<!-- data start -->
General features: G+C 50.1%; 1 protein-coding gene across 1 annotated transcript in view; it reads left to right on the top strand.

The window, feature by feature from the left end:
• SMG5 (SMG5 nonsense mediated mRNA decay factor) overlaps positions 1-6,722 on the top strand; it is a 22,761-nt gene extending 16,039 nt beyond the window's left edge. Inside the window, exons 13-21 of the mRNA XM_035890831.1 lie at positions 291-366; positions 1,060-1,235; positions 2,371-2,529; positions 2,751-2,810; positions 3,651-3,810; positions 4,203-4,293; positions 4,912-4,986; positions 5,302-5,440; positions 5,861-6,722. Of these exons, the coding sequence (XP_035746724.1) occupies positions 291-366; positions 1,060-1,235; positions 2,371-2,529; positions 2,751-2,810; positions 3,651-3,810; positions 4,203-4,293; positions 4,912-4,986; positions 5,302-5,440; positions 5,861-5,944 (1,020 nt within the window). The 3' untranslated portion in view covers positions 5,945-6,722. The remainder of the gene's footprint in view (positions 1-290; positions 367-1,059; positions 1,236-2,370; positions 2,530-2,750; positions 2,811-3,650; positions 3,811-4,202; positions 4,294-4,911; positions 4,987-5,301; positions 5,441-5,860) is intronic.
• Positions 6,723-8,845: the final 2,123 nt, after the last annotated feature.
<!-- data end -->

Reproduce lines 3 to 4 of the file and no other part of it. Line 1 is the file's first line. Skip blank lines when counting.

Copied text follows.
• SMG5 (SMG5 nonsense mediated mRNA decay factor) overlaps positions 1-6,722 on the top strand; it is a 22,761-nt gene extending 16,039 nt beyond the window's left edge. Inside the window, exons 13-21 of the mRNA XM_035890831.1 lie at positions 291-366; positions 1,060-1,235; positions 2,371-2,529; positions 2,751-2,810; positions 3,651-3,810; positions 4,203-4,293; positions 4,912-4,986; positions 5,302-5,440; positions 5,861-6,722. Of these exons, the coding sequence (XP_035746724.1) occupies positions 291-366; positions 1,060-1,235; positions 2,371-2,529; positions 2,751-2,810; positions 3,651-3,810; positions 4,203-4,293; positions 4,912-4,986; positions 5,302-5,440; positions 5,861-5,944 (1,020 nt within the window). The 3' untranslated portion in view covers positions 5,945-6,722. The remainder of the gene's footprint in view (positions 1-290; positions 367-1,059; positions 1,236-2,370; positions 2,530-2,750; positions 2,811-3,650; positions 3,811-4,202; positions 4,294-4,911; positions 4,987-5,301; positions 5,441-5,860) is intronic.
• Positions 6,723-8,845: the final 2,123 nt, after the last annotated feature.